One of the easiest ways for traders to improve the profitability and reduce the volatility of their systems is to optimize their position sizing algorithm. There are many different ways to break down your system’s optimal position sizing, but one of the most popular is to use the Kelly Criterion.
The Kelly Criterion is most famous for the way that Edward Thorp successfully applied it in his quest to create a strategy that could consistently beat the game of blackjack. Thorp also used the Kelly Criterion in his work with roulette and his hedge fund trading. The Kelly Criterion has also been linked to other famous traders like Warren Buffet and Bill Gross.
Andrew Butler wrote a post for his blog, Butler’s Math, that does a nice job of why you might want to consider implementing the Kelly Criterion in your trading system. He begins by making a few modifications to the Kelly Criterion:
With a few modifications, this basic framework can also be applied to securities selection.
Let us define as
where is our initial capital, is the risk free rate, and is our expected return on a given portfolio of securities. Thorp shows that for large number of “bets”, , the growth function for such a model is defined as
Again, through simple calculus, the optimal occurs when .
Butler generated simulated data for a portfolio of 100 different stocks and ran 100 different simulations using the following three position sizing strategies:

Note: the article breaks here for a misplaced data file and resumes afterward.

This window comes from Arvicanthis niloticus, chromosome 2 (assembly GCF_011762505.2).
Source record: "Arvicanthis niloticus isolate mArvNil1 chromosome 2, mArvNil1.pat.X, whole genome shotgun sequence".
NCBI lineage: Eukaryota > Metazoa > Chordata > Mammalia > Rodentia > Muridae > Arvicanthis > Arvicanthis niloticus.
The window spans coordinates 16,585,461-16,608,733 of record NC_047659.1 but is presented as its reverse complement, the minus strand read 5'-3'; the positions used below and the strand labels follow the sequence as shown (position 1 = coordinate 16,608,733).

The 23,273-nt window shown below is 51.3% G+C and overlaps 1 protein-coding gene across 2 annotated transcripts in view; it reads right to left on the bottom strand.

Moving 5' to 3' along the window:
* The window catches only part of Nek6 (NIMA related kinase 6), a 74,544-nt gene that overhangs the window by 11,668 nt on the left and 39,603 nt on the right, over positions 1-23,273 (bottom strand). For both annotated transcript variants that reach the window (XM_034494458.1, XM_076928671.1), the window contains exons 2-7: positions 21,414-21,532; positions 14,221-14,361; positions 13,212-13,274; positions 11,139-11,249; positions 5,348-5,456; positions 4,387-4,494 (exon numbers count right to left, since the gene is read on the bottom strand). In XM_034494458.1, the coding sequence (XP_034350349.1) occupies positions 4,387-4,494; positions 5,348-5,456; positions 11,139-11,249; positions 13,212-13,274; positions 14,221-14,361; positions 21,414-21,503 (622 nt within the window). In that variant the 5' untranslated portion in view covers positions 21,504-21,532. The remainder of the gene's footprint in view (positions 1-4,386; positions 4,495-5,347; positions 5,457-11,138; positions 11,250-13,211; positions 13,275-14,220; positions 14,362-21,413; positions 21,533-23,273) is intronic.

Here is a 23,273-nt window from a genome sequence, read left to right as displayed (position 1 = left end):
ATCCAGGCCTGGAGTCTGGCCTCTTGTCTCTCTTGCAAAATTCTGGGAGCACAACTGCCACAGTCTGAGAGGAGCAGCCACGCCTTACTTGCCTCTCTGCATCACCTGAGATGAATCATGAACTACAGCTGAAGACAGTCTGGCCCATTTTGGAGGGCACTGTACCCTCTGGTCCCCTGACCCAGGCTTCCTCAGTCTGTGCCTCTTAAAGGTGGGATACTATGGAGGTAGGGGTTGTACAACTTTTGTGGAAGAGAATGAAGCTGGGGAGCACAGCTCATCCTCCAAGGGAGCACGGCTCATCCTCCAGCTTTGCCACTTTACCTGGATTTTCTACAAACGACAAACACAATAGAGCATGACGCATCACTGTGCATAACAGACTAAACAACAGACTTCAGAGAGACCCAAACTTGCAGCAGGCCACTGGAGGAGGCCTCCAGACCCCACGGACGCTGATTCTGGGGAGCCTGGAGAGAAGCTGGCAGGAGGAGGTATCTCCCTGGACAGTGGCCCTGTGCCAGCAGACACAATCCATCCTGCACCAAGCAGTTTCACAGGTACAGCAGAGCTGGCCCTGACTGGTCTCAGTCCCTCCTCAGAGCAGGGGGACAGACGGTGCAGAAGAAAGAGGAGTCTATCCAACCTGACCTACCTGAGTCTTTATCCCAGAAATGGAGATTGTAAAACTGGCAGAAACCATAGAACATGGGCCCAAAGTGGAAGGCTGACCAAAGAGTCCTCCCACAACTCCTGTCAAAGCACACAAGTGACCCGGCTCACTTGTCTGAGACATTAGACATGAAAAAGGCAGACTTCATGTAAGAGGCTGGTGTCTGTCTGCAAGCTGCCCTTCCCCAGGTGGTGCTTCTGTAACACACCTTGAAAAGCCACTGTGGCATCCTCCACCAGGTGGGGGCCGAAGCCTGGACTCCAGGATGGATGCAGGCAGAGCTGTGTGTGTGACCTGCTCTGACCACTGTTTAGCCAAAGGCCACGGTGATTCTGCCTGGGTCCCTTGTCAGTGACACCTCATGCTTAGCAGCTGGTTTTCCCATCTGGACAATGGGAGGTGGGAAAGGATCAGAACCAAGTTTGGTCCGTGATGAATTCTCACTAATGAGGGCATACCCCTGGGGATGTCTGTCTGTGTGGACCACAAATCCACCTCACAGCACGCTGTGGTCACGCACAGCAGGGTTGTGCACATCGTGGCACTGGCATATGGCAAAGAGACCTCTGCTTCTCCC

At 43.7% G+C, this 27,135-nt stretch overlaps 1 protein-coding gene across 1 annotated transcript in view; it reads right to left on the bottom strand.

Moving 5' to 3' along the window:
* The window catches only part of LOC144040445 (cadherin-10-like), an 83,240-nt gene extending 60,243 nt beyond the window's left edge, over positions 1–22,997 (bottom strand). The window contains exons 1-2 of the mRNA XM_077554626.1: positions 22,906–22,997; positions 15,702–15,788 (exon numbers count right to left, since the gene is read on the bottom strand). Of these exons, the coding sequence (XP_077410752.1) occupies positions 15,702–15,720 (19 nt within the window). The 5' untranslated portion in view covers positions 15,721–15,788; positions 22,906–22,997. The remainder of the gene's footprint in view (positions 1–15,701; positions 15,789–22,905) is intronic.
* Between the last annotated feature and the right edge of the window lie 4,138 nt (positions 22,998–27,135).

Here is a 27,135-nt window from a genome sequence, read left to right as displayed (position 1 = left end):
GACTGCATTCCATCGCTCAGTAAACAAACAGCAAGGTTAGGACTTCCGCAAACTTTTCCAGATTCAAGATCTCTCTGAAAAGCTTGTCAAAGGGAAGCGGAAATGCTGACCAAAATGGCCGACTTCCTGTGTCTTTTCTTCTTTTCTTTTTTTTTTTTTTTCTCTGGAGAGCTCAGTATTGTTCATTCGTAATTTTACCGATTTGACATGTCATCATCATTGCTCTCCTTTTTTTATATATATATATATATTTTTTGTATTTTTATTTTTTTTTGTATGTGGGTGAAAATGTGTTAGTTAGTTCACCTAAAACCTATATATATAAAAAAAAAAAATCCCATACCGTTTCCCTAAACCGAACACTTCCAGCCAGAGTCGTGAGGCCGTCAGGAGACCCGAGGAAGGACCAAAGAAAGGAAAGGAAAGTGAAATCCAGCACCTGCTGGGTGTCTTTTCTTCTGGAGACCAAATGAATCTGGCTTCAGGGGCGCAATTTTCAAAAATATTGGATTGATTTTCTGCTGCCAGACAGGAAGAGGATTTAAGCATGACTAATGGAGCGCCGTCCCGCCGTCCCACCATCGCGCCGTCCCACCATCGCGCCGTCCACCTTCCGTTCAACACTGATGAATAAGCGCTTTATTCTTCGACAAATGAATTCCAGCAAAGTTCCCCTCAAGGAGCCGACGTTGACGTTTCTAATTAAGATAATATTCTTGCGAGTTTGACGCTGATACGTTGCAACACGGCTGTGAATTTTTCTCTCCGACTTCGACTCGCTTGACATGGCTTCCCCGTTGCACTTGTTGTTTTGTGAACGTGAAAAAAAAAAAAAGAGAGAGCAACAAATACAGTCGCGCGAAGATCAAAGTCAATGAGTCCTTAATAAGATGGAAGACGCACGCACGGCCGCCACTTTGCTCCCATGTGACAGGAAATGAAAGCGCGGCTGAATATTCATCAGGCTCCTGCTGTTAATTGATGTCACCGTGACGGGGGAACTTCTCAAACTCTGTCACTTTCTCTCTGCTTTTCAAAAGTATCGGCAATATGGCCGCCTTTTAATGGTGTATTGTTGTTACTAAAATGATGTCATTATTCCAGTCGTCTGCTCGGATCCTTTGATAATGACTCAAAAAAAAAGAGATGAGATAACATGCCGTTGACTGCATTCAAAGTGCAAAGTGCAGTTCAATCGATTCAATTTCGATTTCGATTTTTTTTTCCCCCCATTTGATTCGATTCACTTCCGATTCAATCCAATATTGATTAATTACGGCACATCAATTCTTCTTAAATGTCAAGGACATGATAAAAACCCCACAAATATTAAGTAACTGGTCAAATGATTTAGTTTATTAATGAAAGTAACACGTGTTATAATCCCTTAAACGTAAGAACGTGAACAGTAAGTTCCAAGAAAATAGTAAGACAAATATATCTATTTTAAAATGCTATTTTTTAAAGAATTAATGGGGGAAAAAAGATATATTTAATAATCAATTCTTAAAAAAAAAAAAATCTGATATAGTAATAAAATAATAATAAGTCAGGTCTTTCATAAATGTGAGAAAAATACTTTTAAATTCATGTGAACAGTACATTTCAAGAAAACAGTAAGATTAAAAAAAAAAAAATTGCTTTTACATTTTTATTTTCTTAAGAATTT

- Kelly Criterion for optimal growth:
- Full betting Strategy: .
- Fractional Kelly Criterion: .
The results show that betting the full Kelly Criterion just barely outperformed the full betting strategy, but the Kelly Criterion has less overall volatility. The Fractional Kelly approach had inferior results, but an even greater reduction in volatility.
Butler made the following additional comments about his results:
- Both the Kelly Criterion strategy and the Full Betting strategy provide comparable final capital at the end of the simulation.
- The Kelly Criterion strategy in fact provides an additional 0.32% net growth.
- Additionally, the volatility of the Kelly Criterion Portfolio is significantly less than that of the Full Betting strategy. This in theory could reduce irrational financial decision making as a more stable growth is observed.
- The Fractional Kelly strategy is the least volatile but also provides the least potential for growth.
As you can see, implementing the Kelly Criterion is not going to suddenly turn a poor system into a profitable one. However, the primary goal of any trader is to avoid the erosion of capital, and using the Kelly Criterion to reduce volatility can do just that.